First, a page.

The greeting in Judaism is, L’shana tovah tikasevu or tikatevu depending upon whether your Hebrew is Ashkenazic or Sephardic. But we won’t worry about that. This is the song we sang just a few moments ago. “L’shana tovah tikasevu” may you be inscribed for a good year. There’s a lot behind that greeting, because, again, according to tradition, you will only be inscribed for a good year if you have sincerely asked for forgiveness and have also freely forgiven those who have genuinely asked you for forgiveness. “L’shana tovah” is the typical greeting that Jews use when they see one another this time of year. But now, as they say, you know “the rest of the story.” It’s not so simple as “Hello” or “Happy New Year.”

I’ll admit, I wasn’t a big High Holy Days fan as a child. I only attended Rosh Hashanah and Yom Kippur services because Mom and Dad said, “We’re going!” And as soon I was beyond the clutches of Mom and Dad I stopped going.

It wasn’t until years later that the importance, particularly of Yom Kippur dawned on me. Perhaps that’s because, well, a person needs a certain amount of living behind him or her before it dawns on them that forgiving is one of the things that makes living possible. That holding on to our grudges is embracing a poison.

Most especially, it’s the realization that we screw up. We’re human. We all screw up. If there’s no forgiveness, then there’s no hope – for any of us.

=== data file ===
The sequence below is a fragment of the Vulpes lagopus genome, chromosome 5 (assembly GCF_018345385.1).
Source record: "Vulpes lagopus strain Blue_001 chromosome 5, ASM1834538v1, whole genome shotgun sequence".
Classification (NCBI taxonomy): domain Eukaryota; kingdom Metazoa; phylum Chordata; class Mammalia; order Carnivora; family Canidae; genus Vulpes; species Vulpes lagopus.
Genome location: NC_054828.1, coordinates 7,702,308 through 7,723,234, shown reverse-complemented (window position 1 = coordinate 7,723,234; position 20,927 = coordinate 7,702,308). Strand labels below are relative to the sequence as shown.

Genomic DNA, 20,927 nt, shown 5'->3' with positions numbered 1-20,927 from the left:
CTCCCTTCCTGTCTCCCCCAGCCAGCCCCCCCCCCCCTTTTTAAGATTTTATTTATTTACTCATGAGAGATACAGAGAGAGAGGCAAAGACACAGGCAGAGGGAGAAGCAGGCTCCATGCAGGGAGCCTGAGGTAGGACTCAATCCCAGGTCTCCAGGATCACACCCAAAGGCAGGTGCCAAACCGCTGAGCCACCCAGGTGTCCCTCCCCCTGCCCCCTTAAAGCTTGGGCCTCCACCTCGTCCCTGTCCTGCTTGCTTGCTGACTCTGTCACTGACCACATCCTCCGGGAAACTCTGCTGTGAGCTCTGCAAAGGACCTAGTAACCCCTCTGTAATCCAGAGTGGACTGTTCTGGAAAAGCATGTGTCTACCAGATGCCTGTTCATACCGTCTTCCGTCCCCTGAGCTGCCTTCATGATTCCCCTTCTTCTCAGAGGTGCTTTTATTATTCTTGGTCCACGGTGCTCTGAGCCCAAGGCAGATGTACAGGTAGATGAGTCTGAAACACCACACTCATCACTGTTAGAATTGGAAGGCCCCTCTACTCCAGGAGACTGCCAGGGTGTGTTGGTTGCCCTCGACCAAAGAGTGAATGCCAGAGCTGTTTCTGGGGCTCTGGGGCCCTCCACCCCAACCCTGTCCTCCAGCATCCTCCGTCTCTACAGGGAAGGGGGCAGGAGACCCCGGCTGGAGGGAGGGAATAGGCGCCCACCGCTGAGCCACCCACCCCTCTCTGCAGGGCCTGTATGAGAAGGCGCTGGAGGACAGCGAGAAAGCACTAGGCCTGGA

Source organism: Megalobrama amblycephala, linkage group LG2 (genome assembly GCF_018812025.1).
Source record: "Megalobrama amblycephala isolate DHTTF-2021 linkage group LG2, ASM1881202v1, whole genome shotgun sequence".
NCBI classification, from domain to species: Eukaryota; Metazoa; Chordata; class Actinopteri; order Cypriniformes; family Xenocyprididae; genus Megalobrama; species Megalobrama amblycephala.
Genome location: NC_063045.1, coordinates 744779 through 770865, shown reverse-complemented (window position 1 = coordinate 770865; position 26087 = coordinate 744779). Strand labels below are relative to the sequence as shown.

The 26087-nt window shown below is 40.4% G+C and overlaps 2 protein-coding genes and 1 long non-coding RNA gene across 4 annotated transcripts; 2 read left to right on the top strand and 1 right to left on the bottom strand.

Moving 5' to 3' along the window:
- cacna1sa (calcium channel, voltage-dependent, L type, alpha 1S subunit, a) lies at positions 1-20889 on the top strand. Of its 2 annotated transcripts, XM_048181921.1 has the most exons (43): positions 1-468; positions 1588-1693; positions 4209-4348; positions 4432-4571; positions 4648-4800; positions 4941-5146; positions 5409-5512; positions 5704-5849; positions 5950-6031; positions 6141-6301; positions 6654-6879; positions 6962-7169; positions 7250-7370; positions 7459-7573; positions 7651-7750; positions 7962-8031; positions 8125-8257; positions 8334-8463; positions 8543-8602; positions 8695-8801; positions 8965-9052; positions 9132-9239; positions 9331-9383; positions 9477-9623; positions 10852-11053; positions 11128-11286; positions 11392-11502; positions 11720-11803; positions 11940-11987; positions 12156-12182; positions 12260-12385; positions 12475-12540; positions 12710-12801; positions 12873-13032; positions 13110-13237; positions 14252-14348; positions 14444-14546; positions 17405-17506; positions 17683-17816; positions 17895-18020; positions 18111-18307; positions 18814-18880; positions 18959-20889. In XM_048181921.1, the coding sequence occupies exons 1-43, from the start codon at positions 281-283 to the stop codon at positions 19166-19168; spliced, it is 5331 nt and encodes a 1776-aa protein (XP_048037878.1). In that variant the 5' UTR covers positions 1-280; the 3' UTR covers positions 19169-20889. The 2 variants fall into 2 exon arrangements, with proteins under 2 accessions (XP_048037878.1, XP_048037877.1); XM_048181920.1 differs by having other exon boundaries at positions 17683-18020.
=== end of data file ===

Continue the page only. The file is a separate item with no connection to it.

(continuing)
But to ask for forgiveness when we know we’ve wronged someone, this can be hard. It can be humiliating. And to give forgiveness when we have been wronged can also be hard. Sometimes excruciatingly so. But this is what we are asked to do. It’s why they are called the Days of Awe!

And, of course, among those people we need to forgive, perhaps the hardest person to forgive, sincerely and truly forgive, can be ourselves.

Not always though. As one of my favorite teachers in seminary, Sister Alexandra Kovats, was so very fond of pointing out – so much of life is a dance.

I’ve known some people who forgive themselves far too much and far too easily. And I’ve known others who have lived such difficult lives because they never let themselves off the hook. As Sister Alexandra would say, “It’s a dance.” We need to hold ourselves accountable. When we screw up, we need to admit it, both to ourselves and to others, particularly those we have hurt. We need to see what we have done and firmly resolve to do our human best not to repeat it. But if we do this, then Jewish tradition tells us not only that we may, but that we must forgive – truly, sincerely, whole-heartedly, even and especially if the one we must forgive is ourself.